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Playing Audio and Video Files with FreeBSD
Pages: 1, 2, 3

To augment plugger's audio/video support, I'll install three more applications from the ports collection: realplayer, divxplayer, and netshow. Each of these applications can be used as stand-alone players. They can also be called by Mozilla to play files directly from the browser.



The following chart shows which extensions I've successfully been able to play through Mozilla and which application provided the necessary support:

program	      mov  avi  mp4  rm  ram  mpg  mp3  m3u  asf  asx  wma  wmv

plugger        X    X                  X    X    X 
realplayer                   X    C         X    C 
divxPlayer     X    X   X 
netshow                                               ?         ?     ?

The C means choppy; I found that realplayer spent a lot of time buffering RAM and m3u files when played directly over the Internet. Your mileage will probably vary depending upon the speed of your Internet connection. However, plugger seemed to buffer m3u files nicely and played without choppiness. If I downloaded a RAM file and then played it through realplayer, it played without choppiness. I'll explain the ? in the chart when I describe the netshow port.

Let's start with the realplayer port. In order to install this port, you must first verify that your system is running Linux emulation:

$ pkg_info | grep linux
linux_base-7.1_1    The base set of packages needed in Linux mode

If you don't receive this output, install the Linux base:

$ cd /usr/ports/emulators/linux_base
$ make install clean

If you're running an older version of the Linux base, remove the old version before installing the latest version:

$ pkg_delete linux_base-"yournumber"

Replace "yournumber" with whatever version you received when you ran the above pkg_info command. Better yet, if you have learned how to use cvsup and portupgrade, let portupgrade upgrade the port for you.

Once you have the latest Linux base, you can install realplayer. This utility does have license restrictions, so first visit the Real.com website. You'll be prompted to fill in a short registration form. When you choose your OS, select Linux 2.x(libc6 i386) RPM and save your download to: /usr/ports/distfiles/rp8_linux20_libc6_i386_cs2_rpm. Then:

$ cd /usr/ports/audio/linux-realplayer
$ make install clean

Once you've installed the port, exit the superuser account and as your regular user:

$ cd /usr/local/lib/RealPlayer8
$ ./mimeinstall.sh
$ ./pluginstall.sh

The executable will be installed to /usr/local/bin/realplay. If you already have a Window Manager open when you install realplayer, close it and restart it before using the program for the first time.

This utility can be used as a stand-alone player that supports several file formats: rm, ram, mp3, and m3u. If you've never used it before, the Real.com channel list is a good place to start your experimentations.

If you have a fast Internet connection, you can play files directly over the Internet. Otherwise, save the file to disk and then use realplayer to play it.

Next, I'll install the DivX player. Again, note that this port requires the latest Linux base in order to install.

$ /usr/ports/graphics/linux-divxplayer 
$ make install clean

The executable will be installed to /usr/X11R6/bin/divxPlayer. The "P" in the filename is case-sensitive. This player can be used as a stand-alone player for movies that you have downloaded and saved to disk. When downloading the movie, it may have an avi, mov, or mp4 extension. Make sure that it was advertised as a DivX movie as this player will hang if you try to use it to play a Quicktime movie. On my system, I've made separate directories called DivX and Quicktime, so I remember which movies are which.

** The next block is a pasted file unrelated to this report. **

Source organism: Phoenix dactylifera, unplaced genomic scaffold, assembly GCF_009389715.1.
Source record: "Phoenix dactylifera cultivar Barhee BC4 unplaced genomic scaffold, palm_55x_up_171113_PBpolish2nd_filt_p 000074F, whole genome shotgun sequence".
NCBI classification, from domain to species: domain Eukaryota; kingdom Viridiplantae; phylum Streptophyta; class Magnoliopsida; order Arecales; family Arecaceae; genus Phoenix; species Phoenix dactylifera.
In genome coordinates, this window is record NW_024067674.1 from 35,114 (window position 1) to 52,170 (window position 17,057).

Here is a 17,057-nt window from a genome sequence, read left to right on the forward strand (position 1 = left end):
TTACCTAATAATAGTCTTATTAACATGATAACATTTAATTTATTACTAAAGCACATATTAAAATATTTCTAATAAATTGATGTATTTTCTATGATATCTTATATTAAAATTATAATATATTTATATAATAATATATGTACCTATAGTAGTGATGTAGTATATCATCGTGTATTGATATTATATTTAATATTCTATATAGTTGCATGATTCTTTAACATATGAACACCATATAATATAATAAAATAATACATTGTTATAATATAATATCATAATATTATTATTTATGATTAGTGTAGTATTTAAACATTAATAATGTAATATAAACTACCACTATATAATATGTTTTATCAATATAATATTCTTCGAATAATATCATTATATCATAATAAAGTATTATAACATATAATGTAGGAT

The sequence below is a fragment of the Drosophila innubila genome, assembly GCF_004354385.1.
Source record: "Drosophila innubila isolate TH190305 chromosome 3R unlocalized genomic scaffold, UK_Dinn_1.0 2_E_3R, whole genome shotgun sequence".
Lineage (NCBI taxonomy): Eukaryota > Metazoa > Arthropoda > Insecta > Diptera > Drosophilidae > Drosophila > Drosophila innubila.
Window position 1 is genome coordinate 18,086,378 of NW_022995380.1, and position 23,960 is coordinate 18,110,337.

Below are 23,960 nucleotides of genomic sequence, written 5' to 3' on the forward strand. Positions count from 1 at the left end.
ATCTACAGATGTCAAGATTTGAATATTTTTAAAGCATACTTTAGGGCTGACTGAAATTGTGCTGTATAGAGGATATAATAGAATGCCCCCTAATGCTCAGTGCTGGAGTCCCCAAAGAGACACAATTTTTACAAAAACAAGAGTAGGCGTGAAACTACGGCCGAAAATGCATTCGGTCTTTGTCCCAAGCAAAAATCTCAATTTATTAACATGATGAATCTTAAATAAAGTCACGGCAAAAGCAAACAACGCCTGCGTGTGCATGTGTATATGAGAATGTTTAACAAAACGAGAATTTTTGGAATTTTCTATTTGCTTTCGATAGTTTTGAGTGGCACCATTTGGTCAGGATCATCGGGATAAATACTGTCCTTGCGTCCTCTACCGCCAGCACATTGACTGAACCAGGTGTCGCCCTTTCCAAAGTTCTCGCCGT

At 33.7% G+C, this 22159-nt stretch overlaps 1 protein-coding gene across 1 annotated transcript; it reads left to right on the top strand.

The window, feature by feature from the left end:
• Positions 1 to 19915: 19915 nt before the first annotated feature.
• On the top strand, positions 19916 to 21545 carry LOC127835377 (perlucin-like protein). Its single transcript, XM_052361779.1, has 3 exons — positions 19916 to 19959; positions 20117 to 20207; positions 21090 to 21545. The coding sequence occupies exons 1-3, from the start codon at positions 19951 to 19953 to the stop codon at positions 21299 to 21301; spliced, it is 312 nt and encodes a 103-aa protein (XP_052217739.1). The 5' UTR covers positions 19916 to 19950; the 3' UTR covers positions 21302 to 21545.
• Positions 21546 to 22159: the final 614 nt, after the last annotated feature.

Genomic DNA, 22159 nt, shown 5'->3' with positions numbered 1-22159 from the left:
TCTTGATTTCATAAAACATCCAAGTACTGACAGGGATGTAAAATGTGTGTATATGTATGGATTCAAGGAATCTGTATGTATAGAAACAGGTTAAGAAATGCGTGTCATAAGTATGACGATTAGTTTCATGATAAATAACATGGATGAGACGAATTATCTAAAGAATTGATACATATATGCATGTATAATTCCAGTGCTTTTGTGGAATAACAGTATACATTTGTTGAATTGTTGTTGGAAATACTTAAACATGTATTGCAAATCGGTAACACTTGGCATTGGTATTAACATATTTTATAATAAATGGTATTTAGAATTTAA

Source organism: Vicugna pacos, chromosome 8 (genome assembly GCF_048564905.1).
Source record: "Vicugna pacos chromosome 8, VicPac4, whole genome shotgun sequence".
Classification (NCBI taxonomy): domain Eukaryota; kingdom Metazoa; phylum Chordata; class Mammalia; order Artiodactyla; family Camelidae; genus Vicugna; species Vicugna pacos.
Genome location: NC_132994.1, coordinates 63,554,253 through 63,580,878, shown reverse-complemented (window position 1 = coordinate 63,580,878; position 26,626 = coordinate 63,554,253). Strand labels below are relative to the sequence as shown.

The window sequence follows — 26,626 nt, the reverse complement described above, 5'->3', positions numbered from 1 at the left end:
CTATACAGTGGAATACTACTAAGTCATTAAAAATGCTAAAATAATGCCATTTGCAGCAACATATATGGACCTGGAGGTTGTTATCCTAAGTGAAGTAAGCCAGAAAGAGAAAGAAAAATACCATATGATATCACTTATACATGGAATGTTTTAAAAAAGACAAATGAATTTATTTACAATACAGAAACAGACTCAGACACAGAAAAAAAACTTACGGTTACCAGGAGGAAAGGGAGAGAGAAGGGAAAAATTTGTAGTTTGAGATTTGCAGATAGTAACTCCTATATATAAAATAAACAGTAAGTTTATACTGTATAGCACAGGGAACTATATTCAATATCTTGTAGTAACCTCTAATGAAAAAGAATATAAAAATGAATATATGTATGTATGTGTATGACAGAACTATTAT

To get you started on DivX movies, try these sites:

http://www.divx.com/movies/
http://www.divxmovies.com/trailers/

If you're using the plugger port, it also plays DivX movies. This means if you click on a movie link, the movie will play in your browser. If you want to instead download the movie to play it later with divxPlayer, right click on the link and choose "Save link target as." Remember to save it to remember that it is a DivX movie.

Sometimes you'll come across zipped movies. For example, all of the trailers at divxmovies.com are zipped. You won't be able to play a zipped movie directly from the browser, and you'll have to unzip it before you can play it with divxPlayer. Even though the movies will have a zip extension, you can still unzip it from your FreeBSD system using the unzip utility. You may already have this utility if you've installed a port that uses it. To see if you do, use this command:

$ pkg_info | grep unzip
unzip-5.50          List, test and extract compressed files in a ZIP archive

If you don't get any results back, install the utility like so:

$ /usr/ports/archivers/unzip
$ make install clean

Now, whenever you need to unzip a file with a zip extension, simply do this:

$ unzip name_of_file.zip

Finally, the netshow port:

$ cd /usr/ports/graphics/netshow
$ make install clean

The executable will be installed to /usr/X11R6/bin/netshow. This player is intended to play Windows media file formats. Now, why did I put question marks in my chart? I think I didn't have any problems playing these files as netshow didn't complain. It told me it was buffering, and the little slider bar dutifully informed me how much of the file it was playing. However, the video consisted of a line about 1 mm wide. I assume that line should have been a larger screen displaying the video. And there was no audio. Now, this is the same computer that mplayer didn't like, so perhaps your mileage will vary. I'd be interested in hearing your experiences with this application.

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